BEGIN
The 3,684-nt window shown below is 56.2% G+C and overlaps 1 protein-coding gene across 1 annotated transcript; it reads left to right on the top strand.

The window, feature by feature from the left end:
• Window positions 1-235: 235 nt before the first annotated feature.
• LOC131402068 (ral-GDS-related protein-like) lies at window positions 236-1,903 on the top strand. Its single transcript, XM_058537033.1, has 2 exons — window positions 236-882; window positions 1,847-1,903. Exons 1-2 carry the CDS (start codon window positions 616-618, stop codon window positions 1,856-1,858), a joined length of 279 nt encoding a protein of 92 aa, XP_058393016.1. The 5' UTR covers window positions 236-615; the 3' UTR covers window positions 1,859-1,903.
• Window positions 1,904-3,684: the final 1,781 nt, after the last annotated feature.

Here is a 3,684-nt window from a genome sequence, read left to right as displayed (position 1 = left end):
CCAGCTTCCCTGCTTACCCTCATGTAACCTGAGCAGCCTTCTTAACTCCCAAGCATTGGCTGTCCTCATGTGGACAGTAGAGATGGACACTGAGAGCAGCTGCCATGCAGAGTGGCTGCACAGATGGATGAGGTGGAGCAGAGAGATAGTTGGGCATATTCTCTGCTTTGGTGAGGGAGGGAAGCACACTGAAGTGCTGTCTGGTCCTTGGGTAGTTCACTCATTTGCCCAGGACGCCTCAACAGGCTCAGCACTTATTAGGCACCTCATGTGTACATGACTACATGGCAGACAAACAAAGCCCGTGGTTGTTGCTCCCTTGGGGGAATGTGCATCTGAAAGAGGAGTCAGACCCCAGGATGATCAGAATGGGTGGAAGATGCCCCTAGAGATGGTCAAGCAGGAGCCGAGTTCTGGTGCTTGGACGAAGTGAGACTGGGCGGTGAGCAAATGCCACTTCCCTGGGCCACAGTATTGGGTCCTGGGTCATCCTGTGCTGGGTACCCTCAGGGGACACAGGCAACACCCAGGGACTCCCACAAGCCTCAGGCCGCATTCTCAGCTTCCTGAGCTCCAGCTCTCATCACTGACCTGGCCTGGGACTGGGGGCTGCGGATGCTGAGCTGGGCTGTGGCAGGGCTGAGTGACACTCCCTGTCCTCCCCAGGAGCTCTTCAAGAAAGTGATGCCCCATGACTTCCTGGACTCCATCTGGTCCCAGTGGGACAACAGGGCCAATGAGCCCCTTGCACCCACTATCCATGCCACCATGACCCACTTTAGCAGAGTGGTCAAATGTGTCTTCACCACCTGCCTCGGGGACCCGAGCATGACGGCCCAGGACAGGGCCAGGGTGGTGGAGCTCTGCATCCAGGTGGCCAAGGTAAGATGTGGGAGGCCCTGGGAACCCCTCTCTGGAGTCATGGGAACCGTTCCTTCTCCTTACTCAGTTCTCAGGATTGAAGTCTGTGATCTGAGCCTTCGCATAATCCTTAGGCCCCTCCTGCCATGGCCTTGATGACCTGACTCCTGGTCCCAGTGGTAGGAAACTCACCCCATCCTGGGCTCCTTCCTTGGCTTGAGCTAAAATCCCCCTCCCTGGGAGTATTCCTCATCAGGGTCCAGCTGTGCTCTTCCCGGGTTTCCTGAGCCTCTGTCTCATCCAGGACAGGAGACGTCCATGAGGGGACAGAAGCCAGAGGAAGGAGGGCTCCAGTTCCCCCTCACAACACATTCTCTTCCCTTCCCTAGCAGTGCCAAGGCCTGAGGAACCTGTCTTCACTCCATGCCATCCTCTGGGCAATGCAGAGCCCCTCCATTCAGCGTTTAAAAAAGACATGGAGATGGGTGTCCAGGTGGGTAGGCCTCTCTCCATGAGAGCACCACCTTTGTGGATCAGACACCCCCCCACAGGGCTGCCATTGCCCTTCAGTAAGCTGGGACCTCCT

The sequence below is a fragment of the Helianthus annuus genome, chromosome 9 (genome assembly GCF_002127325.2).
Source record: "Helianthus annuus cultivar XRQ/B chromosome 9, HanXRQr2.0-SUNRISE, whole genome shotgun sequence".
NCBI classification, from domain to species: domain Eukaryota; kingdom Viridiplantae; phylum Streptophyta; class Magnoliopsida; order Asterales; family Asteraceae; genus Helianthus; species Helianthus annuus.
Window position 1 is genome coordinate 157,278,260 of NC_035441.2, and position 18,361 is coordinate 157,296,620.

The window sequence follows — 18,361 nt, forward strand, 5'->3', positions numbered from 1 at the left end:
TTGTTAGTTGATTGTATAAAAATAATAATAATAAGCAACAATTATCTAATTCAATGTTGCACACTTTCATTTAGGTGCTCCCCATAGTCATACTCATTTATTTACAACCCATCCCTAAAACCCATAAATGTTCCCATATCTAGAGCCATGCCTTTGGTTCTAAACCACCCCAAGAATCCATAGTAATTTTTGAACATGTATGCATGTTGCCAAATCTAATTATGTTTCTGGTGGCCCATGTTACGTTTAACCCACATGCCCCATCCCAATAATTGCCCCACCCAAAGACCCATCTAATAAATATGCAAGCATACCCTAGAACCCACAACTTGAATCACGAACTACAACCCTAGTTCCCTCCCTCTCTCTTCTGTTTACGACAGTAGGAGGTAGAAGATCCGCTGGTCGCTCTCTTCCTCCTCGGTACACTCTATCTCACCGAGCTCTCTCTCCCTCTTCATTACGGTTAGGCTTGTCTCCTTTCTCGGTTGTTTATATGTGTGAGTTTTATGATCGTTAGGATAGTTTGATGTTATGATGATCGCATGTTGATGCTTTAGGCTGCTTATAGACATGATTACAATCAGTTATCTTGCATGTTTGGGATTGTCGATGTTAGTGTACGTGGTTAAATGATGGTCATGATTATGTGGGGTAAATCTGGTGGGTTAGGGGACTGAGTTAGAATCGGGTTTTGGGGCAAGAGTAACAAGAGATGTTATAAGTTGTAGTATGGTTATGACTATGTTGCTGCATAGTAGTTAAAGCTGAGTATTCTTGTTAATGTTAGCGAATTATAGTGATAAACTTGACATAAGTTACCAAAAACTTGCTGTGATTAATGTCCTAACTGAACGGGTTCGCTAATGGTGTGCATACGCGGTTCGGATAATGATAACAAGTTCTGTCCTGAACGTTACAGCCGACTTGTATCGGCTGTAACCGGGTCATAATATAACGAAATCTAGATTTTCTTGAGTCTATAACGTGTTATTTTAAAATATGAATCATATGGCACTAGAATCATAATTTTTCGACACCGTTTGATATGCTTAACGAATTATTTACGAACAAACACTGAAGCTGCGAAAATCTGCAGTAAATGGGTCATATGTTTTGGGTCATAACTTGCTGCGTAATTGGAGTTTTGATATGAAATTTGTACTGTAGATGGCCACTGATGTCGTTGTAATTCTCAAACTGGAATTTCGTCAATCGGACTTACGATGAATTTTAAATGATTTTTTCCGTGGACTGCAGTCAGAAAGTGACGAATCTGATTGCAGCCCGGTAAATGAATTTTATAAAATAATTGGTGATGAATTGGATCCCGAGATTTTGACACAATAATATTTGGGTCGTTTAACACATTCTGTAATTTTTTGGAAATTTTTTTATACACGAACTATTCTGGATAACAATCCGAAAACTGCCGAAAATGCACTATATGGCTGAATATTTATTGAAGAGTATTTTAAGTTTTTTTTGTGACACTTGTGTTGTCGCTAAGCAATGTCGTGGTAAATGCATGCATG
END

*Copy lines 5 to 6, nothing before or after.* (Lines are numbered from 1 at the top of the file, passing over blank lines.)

• Window positions 1,904-3,684: the final 1,781 nt, after the last annotated feature.

Here is a 3,684-nt window from a genome sequence, read left to right as displayed (position 1 = left end):